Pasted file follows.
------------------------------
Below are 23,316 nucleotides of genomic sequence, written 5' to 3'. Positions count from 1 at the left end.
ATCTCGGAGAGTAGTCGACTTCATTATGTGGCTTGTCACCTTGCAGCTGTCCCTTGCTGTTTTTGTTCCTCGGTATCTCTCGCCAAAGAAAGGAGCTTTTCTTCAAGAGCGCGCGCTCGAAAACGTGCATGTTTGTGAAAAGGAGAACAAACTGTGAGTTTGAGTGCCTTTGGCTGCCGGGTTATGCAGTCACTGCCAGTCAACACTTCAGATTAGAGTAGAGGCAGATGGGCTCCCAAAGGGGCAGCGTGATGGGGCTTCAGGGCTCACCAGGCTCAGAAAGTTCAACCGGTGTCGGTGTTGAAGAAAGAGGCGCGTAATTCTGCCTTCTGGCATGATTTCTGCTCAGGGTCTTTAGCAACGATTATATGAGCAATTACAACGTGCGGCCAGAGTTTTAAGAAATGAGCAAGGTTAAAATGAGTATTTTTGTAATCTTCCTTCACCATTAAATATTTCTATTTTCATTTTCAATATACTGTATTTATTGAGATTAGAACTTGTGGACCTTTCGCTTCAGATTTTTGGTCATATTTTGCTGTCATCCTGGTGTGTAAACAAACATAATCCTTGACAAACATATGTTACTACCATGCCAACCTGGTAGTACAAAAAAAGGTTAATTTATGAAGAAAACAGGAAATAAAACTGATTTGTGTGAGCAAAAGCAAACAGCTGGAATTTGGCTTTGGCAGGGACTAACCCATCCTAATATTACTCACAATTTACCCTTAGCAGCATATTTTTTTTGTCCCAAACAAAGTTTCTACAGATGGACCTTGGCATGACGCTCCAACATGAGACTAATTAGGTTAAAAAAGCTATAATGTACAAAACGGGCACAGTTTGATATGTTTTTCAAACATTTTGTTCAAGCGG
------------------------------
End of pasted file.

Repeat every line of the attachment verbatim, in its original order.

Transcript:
Below are 23,316 nucleotides of genomic sequence, written 5' to 3'. Positions count from 1 at the left end.
ATCTCGGAGAGTAGTCGACTTCATTATGTGGCTTGTCACCTTGCAGCTGTCCCTTGCTGTTTTTGTTCCTCGGTATCTCTCGCCAAAGAAAGGAGCTTTTCTTCAAGAGCGCGCGCTCGAAAACGTGCATGTTTGTGAAAAGGAGAACAAACTGTGAGTTTGAGTGCCTTTGGCTGCCGGGTTATGCAGTCACTGCCAGTCAACACTTCAGATTAGAGTAGAGGCAGATGGGCTCCCAAAGGGGCAGCGTGATGGGGCTTCAGGGCTCACCAGGCTCAGAAAGTTCAACCGGTGTCGGTGTTGAAGAAAGAGGCGCGTAATTCTGCCTTCTGGCATGATTTCTGCTCAGGGTCTTTAGCAACGATTATATGAGCAATTACAACGTGCGGCCAGAGTTTTAAGAAATGAGCAAGGTTAAAATGAGTATTTTTGTAATCTTCCTTCACCATTAAATATTTCTATTTTCATTTTCAATATACTGTATTTATTGAGATTAGAACTTGTGGACCTTTCGCTTCAGATTTTTGGTCATATTTTGCTGTCATCCTGGTGTGTAAACAAACATAATCCTTGACAAACATATGTTACTACCATGCCAACCTGGTAGTACAAAAAAAGGTTAATTTATGAAGAAAACAGGAAATAAAACTGATTTGTGTGAGCAAAAGCAAACAGCTGGAATTTGGCTTTGGCAGGGACTAACCCATCCTAATATTACTCACAATTTACCCTTAGCAGCATATTTTTTTTGTCCCAAACAAAGTTTCTACAGATGGACCTTGGCATGACGCTCCAACATGAGACTAATTAGGTTAAAAAAGCTATAATGTACAAAACGGGCACAGTTTGATATGTTTTTCAAACATTTTGTTCAAGCGG